Henry VI Part 2
Act III, Scenes ii-iii
Two murderers smother Gloucester in his bed. Suffolk enters and asks if they are done. He sends them to his house to be paid. Henry, Margaret, Beaufort, and Somerset enter the adjoining room. Henry tells Suffolk to summon Gloucester for his trial. Henry orders the lords to prepare for a fair trial, which Margaret supports. Suffolk returns from the next room to announce that Gloucester is dead. Henry faints. Suffolk tries to help him up, but the king curses him, accusing Suffolk of murderous tyranny. Margaret asks Henry why he is so cruel to Suffolk, who didn't like Gloucester but now weeps at his death. She, too, sheds tears, despite her struggles with Gloucester. She pities herself, asking what people will say about her, now that Gloucester is dead--will they suspect she had a role in his death? She bewails her position as queen yet suspected of infamy. But Henry weeps for Gloucester.
Margaret accuses Henry of ignoring her in his grief for Gloucester. Why did she come to England in such a difficult crossing, she asks, for such bad treatment? The king's flinty heart is harder than the cliffs against which she might have been thrown. She was bewitched, she declares, by Suffolk's French tales about Henry's greatness, for Henry was not so wonderful as Suffolk pretended. She wishes she might die, since Henry doesn't care about her.
Warwick and Salisbury enter, with a crowd of commoners. They have heard reports that Gloucester was murdered by Beaufort and Suffolk, and the commoners want to find what happened. Henry says Gloucester is dead, but no one knows how. Warwick and Salisbury go to look at the body. Henry says he suspects some violent hand has caused the death of Gloucester. Warwick brings out the body and reports that he, too, thinks Gloucester was killed. Warwick notes the signs of struggle and horrible expression on Gloucester's face as proof that he was murdered. Suffolk asks who could have killed him when he was in the protection of himself and Beaufort, but Warwick points out that Gloucester was the sworn enemy of both men. Margaret asks if Warwick is making accusations, but Warwick says he is merely pointing out the suspicious facts. Suffolk dares Warwick to accuse him; Beaufort falls ill and is led out with Somerset's assistance. Warwick accuses Suffolk of murder; the two argue and both depart.
Then, Suffolk and Warwick reenter with swords drawn. Suffolk tells Henry that Warwick has set his commoners against him. Salisbury enters with reports that the commoners demand Suffolk be killed or banished. They believe he killed Gloucester and fear for the king's well-being, for Suffolk is a sly serpent who intends to do harm to the king. The commons outside shout for a response. Henry sends Salisbury to thank them for their care and to tell them he will do as they ask and banish Suffolk. Margaret pleads for Suffolk, but Henry tells her not to bother. He tells Suffolk be must be gone in three days, and he departs with Warwick.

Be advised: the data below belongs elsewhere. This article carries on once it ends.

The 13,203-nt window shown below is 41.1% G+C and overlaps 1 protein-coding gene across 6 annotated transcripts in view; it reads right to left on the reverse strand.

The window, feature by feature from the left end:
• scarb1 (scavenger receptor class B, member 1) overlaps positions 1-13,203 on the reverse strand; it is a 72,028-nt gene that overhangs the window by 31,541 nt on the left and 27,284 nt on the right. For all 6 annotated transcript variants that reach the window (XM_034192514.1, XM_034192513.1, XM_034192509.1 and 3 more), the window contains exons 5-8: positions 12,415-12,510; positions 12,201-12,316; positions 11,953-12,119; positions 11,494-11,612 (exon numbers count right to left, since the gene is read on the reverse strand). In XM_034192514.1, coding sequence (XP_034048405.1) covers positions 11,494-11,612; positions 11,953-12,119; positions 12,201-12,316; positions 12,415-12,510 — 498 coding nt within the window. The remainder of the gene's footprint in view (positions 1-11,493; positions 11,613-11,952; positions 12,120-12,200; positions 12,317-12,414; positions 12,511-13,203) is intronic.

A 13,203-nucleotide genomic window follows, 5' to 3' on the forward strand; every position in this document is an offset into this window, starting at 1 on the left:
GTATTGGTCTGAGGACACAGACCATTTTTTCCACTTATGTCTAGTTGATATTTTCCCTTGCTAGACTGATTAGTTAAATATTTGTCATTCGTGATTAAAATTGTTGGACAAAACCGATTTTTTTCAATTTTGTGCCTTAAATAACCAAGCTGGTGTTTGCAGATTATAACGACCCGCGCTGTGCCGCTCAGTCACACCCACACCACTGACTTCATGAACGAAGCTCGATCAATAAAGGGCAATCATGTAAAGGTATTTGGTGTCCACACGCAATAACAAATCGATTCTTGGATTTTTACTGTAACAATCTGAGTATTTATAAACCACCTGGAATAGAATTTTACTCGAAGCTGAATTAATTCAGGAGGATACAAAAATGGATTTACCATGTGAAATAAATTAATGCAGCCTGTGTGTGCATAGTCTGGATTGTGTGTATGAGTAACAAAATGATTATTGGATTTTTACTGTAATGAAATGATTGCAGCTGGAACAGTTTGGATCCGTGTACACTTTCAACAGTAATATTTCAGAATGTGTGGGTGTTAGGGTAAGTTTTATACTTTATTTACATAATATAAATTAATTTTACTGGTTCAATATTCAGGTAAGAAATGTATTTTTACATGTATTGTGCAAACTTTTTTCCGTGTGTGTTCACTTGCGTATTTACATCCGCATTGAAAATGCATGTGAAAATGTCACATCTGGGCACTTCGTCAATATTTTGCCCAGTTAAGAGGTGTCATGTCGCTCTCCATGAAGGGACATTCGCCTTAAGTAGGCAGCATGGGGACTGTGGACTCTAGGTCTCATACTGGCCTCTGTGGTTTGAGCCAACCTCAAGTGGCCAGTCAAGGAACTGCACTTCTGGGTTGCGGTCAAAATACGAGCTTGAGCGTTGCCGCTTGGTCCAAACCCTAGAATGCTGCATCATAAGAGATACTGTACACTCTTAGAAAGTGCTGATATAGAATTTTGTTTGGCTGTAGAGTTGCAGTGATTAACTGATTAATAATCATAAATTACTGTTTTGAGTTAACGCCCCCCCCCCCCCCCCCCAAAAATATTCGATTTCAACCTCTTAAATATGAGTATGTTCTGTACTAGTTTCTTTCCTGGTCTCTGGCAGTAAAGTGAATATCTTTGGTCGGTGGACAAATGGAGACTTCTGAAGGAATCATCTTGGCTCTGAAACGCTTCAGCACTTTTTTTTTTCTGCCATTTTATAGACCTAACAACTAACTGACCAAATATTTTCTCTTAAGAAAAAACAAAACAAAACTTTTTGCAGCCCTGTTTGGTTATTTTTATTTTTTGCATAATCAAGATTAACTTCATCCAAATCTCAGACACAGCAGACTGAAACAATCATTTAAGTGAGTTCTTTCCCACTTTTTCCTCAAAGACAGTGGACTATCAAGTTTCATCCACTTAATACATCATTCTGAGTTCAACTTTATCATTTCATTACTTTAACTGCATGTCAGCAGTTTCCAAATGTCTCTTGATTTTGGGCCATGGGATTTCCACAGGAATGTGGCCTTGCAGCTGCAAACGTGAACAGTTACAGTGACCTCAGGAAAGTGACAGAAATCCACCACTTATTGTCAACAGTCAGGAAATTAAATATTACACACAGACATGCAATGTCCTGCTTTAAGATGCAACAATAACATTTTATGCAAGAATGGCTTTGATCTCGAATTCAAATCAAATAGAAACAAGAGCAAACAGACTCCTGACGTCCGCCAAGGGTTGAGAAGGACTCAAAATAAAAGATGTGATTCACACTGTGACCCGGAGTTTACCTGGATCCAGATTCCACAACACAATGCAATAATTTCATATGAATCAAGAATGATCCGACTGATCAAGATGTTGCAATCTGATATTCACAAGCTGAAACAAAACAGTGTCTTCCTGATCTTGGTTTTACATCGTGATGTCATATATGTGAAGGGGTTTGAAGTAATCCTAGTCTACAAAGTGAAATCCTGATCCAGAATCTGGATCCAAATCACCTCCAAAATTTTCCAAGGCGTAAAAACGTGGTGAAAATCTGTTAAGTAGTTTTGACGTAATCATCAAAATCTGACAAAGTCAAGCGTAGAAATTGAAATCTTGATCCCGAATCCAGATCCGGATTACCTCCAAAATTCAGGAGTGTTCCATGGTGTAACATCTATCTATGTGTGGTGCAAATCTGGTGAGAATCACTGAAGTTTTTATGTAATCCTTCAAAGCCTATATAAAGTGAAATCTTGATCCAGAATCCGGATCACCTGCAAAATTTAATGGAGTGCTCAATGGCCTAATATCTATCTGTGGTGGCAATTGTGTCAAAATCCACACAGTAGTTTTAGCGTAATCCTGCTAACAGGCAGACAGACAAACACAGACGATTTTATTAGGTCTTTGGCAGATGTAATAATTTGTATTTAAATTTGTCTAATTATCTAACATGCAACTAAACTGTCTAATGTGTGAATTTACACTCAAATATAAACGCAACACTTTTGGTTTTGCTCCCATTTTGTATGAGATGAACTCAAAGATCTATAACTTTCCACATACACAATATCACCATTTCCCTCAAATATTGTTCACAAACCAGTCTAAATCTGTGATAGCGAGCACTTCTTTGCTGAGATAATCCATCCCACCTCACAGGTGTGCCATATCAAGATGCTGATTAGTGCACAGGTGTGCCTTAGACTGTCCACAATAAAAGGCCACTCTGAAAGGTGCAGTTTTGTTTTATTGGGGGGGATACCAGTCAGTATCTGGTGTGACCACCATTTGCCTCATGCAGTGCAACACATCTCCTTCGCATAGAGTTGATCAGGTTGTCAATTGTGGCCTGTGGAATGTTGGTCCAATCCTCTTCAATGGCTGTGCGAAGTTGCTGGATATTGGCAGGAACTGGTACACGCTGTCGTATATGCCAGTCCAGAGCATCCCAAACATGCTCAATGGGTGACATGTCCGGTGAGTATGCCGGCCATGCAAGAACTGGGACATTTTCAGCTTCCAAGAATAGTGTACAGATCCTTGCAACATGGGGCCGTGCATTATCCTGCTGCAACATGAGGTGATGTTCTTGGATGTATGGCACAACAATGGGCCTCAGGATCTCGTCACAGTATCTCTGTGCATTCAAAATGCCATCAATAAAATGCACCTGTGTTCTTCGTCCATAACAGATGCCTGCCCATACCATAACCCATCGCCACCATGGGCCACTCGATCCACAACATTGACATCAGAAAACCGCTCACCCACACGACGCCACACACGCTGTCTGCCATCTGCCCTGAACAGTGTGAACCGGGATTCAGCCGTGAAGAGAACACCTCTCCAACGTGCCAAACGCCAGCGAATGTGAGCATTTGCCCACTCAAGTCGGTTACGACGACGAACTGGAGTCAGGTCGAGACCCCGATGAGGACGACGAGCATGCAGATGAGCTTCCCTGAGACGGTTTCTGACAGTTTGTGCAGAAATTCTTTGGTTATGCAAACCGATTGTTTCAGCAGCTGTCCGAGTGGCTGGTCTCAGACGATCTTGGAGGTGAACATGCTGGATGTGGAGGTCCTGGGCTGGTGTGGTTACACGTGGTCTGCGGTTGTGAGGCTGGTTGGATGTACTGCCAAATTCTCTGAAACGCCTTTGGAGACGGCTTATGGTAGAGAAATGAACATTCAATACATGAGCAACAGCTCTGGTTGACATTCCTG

Margaret and Suffolk remain. Margaret wails about their misfortune, and Suffolk curses his enemies. Margaret kisses his palm and urges him to go so she can express her complete misery. She says she will have him called back to England or be banished herself, so she can again be with him. Suffolk says he could live in any wilderness if she were there, so to be banished both from England and from her is the worst punishment. A messenger passes through with news that Beaufort is terribly ill, talking madly as if he were addressing Gloucester's ghost and revealing his secrets aloud. Margaret repeats her woe at Suffolk's misfortune and urges he depart. He says he can't live if he leaves her and would rather remain and die. He kisses her and asks her permission to stay and brave what will happen. She sends him away to France and promises to be in touch.
Henry, along with Salisbury and Warwick, enters Beaufort's chamber. Beaufort raves about the ravaged form of Gloucester, saying he will confess. The lords observe that Beaufort's death pangs are not peaceful, betraying a troubled and guilty soul. He dies, with Warwick noting that such an unpleasant death signifies a terrible life. Henry says not to judge, for they are all sinners.
Henry makes his first command decision here, to banish Suffolk, but only because the commoners demand it. It seems that the commoners are more attuned to the plots in the court than even the king is, but he gladly uses their demands as an excuse for an order he was probably glad to give. It is the first time that the other lords and Margaret cannot manipulate him. Henry uses the desires of the commoners as support for his actions--an unusual gesture for a king, who often ignored the plight of the common people. Yet in this case the commoners were right, and they enabled Henry to eliminate a genuine problem to his reign.
Margaret and Suffolk declare their mutual affection before he departs. She is convinced that she will regain her manipulative influence over Henry and will be able to be with Suffolk again. Yet her long monologue when Henry mourns for Gloucester reveals her bitterness at having come to England and her dissatisfaction at being Henry's wife. It is unlikely that she will now return to Henry's favor.
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